City of North Bend Celebrates Completion of Wastewater Treatment Plant High-Priority Improvements

Ribbon-Cutting Event Marks Major Milestone for Infrastructure and Community Health

On June 17, the City of North Bend celebrated the completion of its largest-ever capital project, the Wastewater Treatment Plant High Priority Improvements.

This significant infrastructure investment, crucial for supporting the health and well-being of residents, city staff, and the local environment, was marked by a ribbon-cutting ceremony.

Former and current elected officials, city staff, the SnoValley Chamber of Commerce, the North Bend Downtown Foundation, Trane Technologies, the State Department of Enterprise Services, Gray and Osborne, and other project partners participated in the event.

Notable speakers included Public Works Director Mark Rigos, PE, City Engineer Don DeBerg, PE, City Administrator David Miller, Manager Jeff Leamon, State Representative Lisa Callan, former Councilmember Ross Loudenback, and Mayor Mary Miller.

“This is a momentous day for North Bend – not only for our residents, nonprofit organizations, and business owners, but also for the Snoqualmie River, the wildlife that lives amongst it, and for city staff, the frontline workers who are here every day maintaining this essential piece of infrastructure,” commented Mayor Miller.

The $38 million project was funded through General Facility Charges, revenue bonds, and contributions from rate-paying residents. “This investment by our taxpayers is incredibly valuable. Without trust and involvement in our local government, we could never bring to fruition an upgrade of this magnitude,” added Mayor Miller.

Key improvements to the wastewater treatment facility include a new headworks, a second oxidation ditch, two clarifiers, a new UV/electrical building, a new aerobic digester, a new screw press, safety improvements, and extensive underground piping.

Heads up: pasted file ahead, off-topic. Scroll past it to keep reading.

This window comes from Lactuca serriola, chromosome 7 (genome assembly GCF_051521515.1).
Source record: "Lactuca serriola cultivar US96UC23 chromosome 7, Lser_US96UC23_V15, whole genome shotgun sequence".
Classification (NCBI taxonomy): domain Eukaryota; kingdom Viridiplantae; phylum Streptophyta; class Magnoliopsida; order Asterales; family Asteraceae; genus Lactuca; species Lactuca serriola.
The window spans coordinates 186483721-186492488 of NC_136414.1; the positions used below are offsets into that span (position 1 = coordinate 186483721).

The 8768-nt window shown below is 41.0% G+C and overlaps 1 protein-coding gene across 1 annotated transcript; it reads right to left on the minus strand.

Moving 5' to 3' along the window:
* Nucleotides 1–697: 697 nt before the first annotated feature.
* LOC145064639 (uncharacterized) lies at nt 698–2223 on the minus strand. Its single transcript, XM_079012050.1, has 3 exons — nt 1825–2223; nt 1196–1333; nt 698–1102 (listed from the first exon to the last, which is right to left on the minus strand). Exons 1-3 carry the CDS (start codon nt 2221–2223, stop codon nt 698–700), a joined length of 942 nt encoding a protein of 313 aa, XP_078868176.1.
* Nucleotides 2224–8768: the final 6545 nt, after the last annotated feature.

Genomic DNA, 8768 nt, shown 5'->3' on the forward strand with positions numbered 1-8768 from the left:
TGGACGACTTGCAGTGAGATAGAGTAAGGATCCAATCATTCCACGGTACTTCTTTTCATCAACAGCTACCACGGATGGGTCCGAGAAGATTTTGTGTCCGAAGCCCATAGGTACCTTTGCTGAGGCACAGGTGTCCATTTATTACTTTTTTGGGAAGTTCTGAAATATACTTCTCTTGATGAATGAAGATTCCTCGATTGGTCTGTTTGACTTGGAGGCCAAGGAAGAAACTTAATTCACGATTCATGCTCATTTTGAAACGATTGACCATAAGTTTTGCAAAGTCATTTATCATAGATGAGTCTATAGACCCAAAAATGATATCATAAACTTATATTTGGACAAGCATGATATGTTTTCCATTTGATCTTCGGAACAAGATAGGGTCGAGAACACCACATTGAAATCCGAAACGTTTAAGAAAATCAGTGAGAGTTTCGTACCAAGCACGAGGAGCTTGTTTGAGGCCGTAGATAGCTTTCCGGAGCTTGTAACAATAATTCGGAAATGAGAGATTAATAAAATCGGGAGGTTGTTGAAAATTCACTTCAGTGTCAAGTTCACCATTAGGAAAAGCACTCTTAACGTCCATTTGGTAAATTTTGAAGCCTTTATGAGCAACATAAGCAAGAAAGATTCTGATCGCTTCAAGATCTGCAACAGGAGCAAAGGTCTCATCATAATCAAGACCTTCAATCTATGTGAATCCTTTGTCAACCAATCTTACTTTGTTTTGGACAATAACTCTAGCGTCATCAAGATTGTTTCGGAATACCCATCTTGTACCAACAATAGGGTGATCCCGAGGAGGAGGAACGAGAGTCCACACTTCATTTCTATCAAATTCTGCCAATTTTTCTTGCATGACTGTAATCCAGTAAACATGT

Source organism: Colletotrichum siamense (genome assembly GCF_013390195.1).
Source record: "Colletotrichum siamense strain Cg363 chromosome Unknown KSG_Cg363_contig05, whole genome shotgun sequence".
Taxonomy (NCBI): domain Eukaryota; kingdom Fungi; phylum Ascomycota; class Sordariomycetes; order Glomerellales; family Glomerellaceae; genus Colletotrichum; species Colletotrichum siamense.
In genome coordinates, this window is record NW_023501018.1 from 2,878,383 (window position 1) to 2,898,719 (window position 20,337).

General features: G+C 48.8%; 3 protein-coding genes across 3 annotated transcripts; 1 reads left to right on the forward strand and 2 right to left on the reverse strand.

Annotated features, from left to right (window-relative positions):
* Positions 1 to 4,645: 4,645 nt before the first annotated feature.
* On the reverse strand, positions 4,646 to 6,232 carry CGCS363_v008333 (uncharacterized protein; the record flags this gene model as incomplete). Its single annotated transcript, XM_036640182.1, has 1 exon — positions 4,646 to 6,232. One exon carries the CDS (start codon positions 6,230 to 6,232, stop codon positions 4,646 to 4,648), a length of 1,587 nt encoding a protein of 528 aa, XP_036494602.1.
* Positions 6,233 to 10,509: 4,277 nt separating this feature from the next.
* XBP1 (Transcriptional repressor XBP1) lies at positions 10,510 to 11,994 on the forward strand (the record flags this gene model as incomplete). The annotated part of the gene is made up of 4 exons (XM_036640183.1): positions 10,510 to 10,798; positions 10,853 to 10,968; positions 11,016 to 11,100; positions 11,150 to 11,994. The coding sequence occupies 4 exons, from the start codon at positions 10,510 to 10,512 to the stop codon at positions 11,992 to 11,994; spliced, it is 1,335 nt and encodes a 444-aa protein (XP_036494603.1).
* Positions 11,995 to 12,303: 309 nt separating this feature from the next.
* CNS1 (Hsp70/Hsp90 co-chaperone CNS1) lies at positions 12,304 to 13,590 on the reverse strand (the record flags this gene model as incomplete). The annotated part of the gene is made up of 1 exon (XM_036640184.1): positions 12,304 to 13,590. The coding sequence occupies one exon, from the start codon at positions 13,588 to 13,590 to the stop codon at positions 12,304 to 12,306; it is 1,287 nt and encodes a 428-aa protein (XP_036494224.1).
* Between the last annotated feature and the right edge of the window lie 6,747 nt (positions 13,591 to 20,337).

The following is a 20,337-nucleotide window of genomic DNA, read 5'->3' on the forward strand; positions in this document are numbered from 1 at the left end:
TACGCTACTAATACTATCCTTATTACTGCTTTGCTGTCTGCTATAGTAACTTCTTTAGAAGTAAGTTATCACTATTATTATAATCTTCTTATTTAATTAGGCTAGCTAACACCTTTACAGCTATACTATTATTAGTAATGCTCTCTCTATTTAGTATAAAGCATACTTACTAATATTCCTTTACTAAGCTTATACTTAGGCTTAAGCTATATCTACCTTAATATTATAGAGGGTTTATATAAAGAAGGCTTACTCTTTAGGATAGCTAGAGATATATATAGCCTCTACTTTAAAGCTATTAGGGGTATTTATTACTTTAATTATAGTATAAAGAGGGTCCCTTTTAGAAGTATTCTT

These enhancements modernize the facility and increase its capacity to accommodate the Meadowbrook Sewer Utility Local Improvement District (ULID), which aims to expand public sewer access in the city’s western portion.

Approximately 80 percent of North Bend residents are currently connected to the Wastewater Treatment Plant (WWTP), with about 20 percent still relying on private septic systems. Public Works Director Mark Rigos acknowledged the hard work of many project partners, city officials, and staff, highlighting their efforts in achieving significant cost savings of about $20 million.

The city plans to commence frontage improvements along Bendigo Blvd/Highway 202 by 2026 after installing and connecting the Meadowbrook Sewer ULID pipe.

The WWTP is now home to aquariums, including a 125-gallon tank housing 30 trout and some goldfish. Plant Operator Craig Jess is excited to see the trout grow in the clean, treated effluent. Once the trout outgrow their current habitat, they will be relocated to an alpine lake and replaced with new fish.

The journey to this celebration began in late 2014 with nearly $3 million in emergency repairs at the aging WWTP near Bendigo Blvd/SR 202 by the South Fork Snoqualmie River. Years of deferred upgrades had caught up with the 1950s-era plant, prompting a comprehensive study in 2015 to determine necessary long-term improvements.

In 2016, it was decided that a $35 million investment was required to bring the plant up to current safety and environmental standards, adding redundancy and capacity. The city’s sewer utility, a self-supported enterprise fund, relied on sewer rates and General Facility Charges (GFCs) for funding.

Following multiple public meetings, a new 5-year sewer rate schedule was implemented in late 2016 to fund Phase 1 plant upgrades and related costs. The rate increase was approximately 9% on average.

As of March 2021, Phase 1 was nearly complete, and Phase 2 was 50% designed. A new sewer rate study was commissioned to fund Phase 2 improvements, with a multi-year rate schedule increasing sewer rates by approximately 2.5% per year from 2022 to 2025.

In May 2021, the City Council approved a contract with Trane for Phase 2. Construction is expected to begin in summer 2021 and be completed by 2024. See the Wastewater Treatment Plant HPI Phase 2 Site Map here.

For those interested in learning more about local wastewater treatment, stay tuned for opportunities to tour the WWTP. More information about the High Priority Improvements Project can be found on North Bend’s WWTP HPI Project Page.

[Featured Image: WWTP aquariums]

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